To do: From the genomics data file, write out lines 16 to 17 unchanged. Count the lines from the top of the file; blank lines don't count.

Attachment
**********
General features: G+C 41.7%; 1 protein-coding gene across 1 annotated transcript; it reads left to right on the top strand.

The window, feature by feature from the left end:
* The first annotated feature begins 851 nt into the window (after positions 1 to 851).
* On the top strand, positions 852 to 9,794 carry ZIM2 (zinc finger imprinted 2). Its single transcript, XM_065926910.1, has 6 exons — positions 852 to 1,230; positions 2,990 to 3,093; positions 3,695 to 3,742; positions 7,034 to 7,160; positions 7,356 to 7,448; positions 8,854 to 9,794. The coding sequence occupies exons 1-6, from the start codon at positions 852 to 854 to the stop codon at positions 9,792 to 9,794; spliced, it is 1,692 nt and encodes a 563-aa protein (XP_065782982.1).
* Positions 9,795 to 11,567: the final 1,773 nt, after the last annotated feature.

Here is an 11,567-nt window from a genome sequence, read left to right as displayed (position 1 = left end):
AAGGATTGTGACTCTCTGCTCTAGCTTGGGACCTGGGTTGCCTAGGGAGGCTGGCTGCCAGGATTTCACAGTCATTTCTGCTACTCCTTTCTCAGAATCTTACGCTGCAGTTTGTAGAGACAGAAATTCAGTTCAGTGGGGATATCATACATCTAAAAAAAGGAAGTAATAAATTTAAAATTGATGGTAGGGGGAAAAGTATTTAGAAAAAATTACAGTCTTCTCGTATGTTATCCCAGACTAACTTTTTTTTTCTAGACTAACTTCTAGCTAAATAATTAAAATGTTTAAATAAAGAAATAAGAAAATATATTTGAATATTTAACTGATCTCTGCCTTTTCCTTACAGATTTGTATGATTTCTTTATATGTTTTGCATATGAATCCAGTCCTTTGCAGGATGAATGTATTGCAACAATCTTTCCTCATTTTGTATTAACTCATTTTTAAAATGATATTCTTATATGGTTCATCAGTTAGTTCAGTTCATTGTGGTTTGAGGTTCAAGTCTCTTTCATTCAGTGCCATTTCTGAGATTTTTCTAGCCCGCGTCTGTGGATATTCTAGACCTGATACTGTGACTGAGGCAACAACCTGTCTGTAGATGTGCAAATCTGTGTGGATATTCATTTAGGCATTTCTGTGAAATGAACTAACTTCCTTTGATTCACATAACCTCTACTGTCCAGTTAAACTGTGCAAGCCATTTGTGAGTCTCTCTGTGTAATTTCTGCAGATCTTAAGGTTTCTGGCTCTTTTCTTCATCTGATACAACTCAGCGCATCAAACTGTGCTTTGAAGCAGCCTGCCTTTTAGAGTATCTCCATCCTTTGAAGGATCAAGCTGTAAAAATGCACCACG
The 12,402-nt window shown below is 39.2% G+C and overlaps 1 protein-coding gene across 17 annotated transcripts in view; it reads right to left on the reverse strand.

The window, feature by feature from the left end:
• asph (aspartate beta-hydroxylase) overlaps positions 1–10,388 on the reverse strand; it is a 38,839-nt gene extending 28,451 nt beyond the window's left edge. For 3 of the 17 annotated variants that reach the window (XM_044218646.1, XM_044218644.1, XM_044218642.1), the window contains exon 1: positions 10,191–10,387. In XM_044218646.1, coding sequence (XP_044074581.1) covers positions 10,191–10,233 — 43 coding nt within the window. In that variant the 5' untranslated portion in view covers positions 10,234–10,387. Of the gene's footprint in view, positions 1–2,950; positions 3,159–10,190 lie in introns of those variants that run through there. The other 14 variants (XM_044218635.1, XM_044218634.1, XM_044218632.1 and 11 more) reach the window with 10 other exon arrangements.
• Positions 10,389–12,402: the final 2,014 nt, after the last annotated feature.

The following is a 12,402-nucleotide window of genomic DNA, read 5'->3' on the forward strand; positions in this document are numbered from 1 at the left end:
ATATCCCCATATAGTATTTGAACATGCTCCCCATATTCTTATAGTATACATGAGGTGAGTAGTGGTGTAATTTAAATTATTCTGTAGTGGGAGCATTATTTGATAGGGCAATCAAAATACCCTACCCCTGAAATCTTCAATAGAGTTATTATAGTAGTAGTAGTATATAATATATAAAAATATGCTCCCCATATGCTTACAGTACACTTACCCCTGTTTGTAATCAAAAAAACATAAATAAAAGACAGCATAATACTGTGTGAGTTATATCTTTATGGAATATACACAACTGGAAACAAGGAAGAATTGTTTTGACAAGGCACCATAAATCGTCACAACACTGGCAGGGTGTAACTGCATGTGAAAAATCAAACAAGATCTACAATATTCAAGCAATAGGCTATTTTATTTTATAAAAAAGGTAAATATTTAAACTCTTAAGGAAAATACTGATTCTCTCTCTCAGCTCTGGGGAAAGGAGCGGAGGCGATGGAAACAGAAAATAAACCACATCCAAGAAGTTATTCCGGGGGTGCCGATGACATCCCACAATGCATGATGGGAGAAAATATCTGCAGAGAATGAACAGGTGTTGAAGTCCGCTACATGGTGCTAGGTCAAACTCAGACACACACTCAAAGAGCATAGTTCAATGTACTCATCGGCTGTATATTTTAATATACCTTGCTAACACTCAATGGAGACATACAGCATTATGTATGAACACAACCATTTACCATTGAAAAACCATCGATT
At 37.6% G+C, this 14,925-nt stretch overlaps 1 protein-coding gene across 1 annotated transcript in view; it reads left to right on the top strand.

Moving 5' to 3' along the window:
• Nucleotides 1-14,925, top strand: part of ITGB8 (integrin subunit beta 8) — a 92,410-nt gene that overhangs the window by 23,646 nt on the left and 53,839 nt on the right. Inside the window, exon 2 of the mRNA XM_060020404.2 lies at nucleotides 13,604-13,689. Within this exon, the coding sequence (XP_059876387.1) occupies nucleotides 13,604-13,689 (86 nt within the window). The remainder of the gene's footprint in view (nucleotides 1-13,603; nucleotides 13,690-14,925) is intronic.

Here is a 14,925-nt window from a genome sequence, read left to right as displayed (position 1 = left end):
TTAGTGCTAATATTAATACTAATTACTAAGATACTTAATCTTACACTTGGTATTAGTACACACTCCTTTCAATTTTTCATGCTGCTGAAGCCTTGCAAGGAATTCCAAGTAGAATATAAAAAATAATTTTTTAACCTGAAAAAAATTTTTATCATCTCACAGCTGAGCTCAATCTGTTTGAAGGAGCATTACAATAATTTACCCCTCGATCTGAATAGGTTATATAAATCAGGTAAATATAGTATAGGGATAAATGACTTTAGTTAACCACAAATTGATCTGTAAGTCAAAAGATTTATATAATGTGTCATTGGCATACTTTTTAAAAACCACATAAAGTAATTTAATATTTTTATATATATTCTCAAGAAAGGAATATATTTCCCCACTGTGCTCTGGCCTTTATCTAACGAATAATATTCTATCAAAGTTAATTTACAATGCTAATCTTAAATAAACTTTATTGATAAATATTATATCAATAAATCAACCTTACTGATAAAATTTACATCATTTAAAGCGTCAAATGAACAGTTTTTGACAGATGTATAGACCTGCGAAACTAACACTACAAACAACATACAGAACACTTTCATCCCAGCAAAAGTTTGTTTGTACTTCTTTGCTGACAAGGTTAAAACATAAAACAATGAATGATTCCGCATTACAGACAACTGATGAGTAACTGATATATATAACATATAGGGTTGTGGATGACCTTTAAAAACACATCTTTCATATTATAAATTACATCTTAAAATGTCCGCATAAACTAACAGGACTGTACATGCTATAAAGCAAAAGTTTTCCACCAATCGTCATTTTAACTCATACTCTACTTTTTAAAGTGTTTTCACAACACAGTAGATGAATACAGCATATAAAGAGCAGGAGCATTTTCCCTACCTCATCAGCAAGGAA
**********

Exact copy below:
• Nucleotides 1-14,925, top strand: part of ITGB8 (integrin subunit beta 8) — a 92,410-nt gene that overhangs the window by 23,646 nt on the left and 53,839 nt on the right. Inside the window, exon 2 of the mRNA XM_060020404.2 lies at nucleotides 13,604-13,689. Within this exon, the coding sequence (XP_059876387.1) occupies nucleotides 13,604-13,689 (86 nt within the window). The remainder of the gene's footprint in view (nucleotides 1-13,603; nucleotides 13,690-14,925) is intronic.

Here is a 14,925-nt window from a genome sequence, read left to right as displayed (position 1 = left end):